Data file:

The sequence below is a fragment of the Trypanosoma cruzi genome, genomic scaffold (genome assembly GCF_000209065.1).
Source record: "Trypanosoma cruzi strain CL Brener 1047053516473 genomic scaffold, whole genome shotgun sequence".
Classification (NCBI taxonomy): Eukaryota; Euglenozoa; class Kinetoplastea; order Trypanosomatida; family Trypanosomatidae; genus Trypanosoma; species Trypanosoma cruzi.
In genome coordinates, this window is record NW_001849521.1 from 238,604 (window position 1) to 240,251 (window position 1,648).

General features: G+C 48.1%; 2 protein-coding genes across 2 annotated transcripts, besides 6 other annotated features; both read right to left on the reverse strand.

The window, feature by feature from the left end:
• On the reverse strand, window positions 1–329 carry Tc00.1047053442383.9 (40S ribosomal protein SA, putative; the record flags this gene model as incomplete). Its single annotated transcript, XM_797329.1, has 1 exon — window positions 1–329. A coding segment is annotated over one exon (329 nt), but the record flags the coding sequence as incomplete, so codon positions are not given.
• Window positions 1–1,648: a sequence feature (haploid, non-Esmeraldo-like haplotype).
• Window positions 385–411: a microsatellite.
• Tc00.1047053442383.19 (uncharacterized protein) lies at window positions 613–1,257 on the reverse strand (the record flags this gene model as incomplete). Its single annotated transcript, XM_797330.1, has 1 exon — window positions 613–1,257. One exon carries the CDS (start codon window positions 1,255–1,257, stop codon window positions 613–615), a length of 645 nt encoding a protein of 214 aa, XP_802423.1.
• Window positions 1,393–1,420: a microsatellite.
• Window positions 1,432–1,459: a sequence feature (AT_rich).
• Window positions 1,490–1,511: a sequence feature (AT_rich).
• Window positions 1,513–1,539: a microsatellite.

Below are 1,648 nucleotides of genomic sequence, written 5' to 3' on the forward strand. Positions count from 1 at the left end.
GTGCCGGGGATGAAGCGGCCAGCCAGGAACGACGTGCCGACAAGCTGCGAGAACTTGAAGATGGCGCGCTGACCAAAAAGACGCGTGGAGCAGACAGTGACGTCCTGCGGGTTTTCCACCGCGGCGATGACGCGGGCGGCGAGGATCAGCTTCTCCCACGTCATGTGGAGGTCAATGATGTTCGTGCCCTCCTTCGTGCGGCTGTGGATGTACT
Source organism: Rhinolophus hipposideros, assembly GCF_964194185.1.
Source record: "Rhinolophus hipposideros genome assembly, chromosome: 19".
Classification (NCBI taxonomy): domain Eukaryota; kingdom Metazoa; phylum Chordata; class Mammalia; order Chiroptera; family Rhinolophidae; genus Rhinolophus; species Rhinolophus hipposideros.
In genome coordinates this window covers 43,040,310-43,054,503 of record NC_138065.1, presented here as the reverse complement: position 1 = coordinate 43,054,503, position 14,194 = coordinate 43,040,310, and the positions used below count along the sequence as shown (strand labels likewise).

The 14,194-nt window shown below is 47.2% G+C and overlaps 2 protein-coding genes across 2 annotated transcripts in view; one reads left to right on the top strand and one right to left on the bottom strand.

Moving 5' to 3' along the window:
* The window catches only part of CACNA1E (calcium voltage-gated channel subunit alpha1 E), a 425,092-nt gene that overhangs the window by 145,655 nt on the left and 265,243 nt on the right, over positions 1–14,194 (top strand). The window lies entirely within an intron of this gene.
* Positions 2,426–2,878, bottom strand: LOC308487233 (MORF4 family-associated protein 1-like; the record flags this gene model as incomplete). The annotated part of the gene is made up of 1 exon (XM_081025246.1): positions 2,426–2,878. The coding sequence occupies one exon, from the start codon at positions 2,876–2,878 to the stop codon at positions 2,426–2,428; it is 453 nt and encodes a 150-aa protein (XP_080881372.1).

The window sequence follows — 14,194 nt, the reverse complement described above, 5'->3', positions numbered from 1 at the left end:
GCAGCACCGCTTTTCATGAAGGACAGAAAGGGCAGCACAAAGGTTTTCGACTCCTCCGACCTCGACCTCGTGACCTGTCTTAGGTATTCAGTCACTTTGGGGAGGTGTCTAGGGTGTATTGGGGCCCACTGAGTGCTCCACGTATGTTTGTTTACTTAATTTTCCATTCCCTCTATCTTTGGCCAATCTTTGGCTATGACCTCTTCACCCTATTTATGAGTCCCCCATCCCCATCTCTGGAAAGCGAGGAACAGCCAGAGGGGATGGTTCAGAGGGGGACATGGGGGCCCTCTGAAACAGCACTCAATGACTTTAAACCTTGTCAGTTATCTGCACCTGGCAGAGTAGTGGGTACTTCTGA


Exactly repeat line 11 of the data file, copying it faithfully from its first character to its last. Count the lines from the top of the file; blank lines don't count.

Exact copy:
• Window positions 1,393–1,420: a microsatellite.